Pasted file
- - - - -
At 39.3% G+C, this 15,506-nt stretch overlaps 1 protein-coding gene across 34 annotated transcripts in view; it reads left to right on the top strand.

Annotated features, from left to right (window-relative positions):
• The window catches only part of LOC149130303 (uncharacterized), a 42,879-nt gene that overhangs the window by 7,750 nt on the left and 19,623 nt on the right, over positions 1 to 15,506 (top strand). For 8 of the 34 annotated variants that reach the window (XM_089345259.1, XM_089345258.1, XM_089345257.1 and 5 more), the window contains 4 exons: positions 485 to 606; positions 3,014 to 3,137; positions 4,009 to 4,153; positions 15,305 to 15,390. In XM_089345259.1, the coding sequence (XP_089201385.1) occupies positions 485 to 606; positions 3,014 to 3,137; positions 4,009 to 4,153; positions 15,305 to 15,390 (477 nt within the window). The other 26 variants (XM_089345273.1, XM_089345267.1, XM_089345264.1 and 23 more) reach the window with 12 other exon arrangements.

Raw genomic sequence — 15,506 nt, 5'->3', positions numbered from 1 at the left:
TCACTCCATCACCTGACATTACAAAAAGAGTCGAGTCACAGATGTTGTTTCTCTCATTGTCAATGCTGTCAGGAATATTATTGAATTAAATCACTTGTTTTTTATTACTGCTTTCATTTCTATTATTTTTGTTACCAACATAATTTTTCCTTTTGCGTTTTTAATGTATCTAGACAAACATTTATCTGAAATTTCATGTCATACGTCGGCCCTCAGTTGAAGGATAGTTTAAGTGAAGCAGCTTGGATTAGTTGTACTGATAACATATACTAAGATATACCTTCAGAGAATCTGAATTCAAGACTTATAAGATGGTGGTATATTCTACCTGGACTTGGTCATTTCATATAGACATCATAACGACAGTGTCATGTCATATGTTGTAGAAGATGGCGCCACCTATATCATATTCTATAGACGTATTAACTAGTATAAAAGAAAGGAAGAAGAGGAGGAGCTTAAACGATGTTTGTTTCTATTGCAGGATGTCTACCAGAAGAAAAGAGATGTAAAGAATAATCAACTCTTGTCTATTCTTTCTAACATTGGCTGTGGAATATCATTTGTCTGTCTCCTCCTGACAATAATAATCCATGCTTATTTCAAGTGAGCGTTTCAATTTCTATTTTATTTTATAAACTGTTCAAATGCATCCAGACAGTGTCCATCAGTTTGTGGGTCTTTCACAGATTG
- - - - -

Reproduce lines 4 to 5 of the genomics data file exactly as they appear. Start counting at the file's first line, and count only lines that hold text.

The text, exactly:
Raw genomic sequence — 15,506 nt, 5'->3', positions numbered from 1 at the left:
TCACTCCATCACCTGACATTACAAAAAGAGTCGAGTCACAGATGTTGTTTCTCTCATTGTCAATGCTGTCAGGAATATTATTGAATTAAATCACTTGTTTTTTATTACTGCTTTCATTTCTATTATTTTTGTTACCAACATAATTTTTCCTTTTGCGTTTTTAATGTATCTAGACAAACATTTATCTGAAATTTCATGTCATACGTCGGCCCTCAGTTGAAGGATAGTTTAAGTGAAGCAGCTTGGATTAGTTGTACTGATAACATATACTAAGATATACCTTCAGAGAATCTGAATTCAAGACTTATAAGATGGTGGTATATTCTACCTGGACTTGGTCATTTCATATAGACATCATAACGACAGTGTCATGTCATATGTTGTAGAAGATGGCGCCACCTATATCATATTCTATAGACGTATTAACTAGTATAAAAGAAAGGAAGAAGAGGAGGAGCTTAAACGATGTTTGTTTCTATTGCAGGATGTCTACCAGAAGAAAAGAGATGTAAAGAATAATCAACTCTTGTCTATTCTTTCTAACATTGGCTGTGGAATATCATTTGTCTGTCTCCTCCTGACAATAATAATCCATGCTTATTTCAAGTGAGCGTTTCAATTTCTATTTTATTTTATAAACTGTTCAAATGCATCCAGACAGTGTCCATCAGTTTGTGGGTCTTTCACAGATTG